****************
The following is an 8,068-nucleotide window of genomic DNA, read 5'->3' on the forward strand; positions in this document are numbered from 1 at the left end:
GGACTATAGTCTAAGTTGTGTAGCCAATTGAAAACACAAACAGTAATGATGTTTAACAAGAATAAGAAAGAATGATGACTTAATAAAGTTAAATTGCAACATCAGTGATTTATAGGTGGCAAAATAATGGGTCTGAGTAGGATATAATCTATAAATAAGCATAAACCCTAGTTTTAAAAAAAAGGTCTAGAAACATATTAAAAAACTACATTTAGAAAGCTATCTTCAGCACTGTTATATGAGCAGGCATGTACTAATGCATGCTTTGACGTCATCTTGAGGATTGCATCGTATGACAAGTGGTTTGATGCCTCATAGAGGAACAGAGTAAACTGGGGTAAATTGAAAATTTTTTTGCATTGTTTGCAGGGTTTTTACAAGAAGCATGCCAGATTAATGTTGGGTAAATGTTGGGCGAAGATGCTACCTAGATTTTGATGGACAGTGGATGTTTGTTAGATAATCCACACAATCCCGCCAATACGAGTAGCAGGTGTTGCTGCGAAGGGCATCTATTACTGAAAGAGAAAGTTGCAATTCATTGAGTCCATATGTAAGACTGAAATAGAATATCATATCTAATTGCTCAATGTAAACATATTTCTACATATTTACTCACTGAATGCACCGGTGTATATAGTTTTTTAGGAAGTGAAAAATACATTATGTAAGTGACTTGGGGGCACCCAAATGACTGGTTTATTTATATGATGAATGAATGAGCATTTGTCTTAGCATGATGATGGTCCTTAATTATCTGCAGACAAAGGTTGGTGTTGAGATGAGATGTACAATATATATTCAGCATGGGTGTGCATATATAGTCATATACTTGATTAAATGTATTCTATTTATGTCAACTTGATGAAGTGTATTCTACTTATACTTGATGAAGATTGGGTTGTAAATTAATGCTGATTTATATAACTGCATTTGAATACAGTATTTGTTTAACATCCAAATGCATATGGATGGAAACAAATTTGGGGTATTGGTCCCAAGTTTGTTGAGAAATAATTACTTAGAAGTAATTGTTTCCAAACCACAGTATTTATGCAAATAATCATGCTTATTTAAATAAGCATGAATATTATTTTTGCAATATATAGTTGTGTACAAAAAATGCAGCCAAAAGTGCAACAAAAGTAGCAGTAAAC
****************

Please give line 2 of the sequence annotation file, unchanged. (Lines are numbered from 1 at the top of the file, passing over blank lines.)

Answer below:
GGACTATAGTCTAAGTTGTGTAGCCAATTGAAAACACAAACAGTAATGATGTTTAACAAGAATAAGAAAGAATGATGACTTAATAAAGTTAAATTGCAACATCAGTGATTTATAGGTGGCAAAATAATGGGTCTGAGTAGGATATAATCTATAAATAAGCATAAACCCTAGTTTTAAAAAAAAGGTCTAGAAACATATTAAAAAACTACATTTAGAAAGCTATCTTCAGCACTGTTATATGAGCAGGCATGTACTAATGCATGCTTTGACGTCATCTTGAGGATTGCATCGTATGACAAGTGGTTTGATGCCTCATAGAGGAACAGAGTAAACTGGGGTAAATTGAAAATTTTTTTGCATTGTTTGCAGGGTTTTTACAAGAAGCATGCCAGATTAATGTTGGGTAAATGTTGGGCGAAGATGCTACCTAGATTTTGATGGACAGTGGATGTTTGTTAGATAATCCACACAATCCCGCCAATACGAGTAGCAGGTGTTGCTGCGAAGGGCATCTATTACTGAAAGAGAAAGTTGCAATTCATTGAGTCCATATGTAAGACTGAAATAGAATATCATATCTAATTGCTCAATGTAAACATATTTCTACATATTTACTCACTGAATGCACCGGTGTATATAGTTTTTTAGGAAGTGAAAAATACATTATGTAAGTGACTTGGGGGCACCCAAATGACTGGTTTATTTATATGATGAATGAATGAGCATTTGTCTTAGCATGATGATGGTCCTTAATTATCTGCAGACAAAGGTTGGTGTTGAGATGAGATGTACAATATATATTCAGCATGGGTGTGCATATATAGTCATATACTTGATTAAATGTATTCTATTTATGTCAACTTGATGAAGTGTATTCTACTTATACTTGATGAAGATTGGGTTGTAAATTAATGCTGATTTATATAACTGCATTTGAATACAGTATTTGTTTAACATCCAAATGCATATGGATGGAAACAAATTTGGGGTATTGGTCCCAAGTTTGTTGAGAAATAATTACTTAGAAGTAATTGTTTCCAAACCACAGTATTTATGCAAATAATCATGCTTATTTAAATAAGCATGAATATTATTTTTGCAATATATAGTTGTGTACAAAAAATGCAGCCAAAAGTGCAACAAAAGTAGCAGTAAAC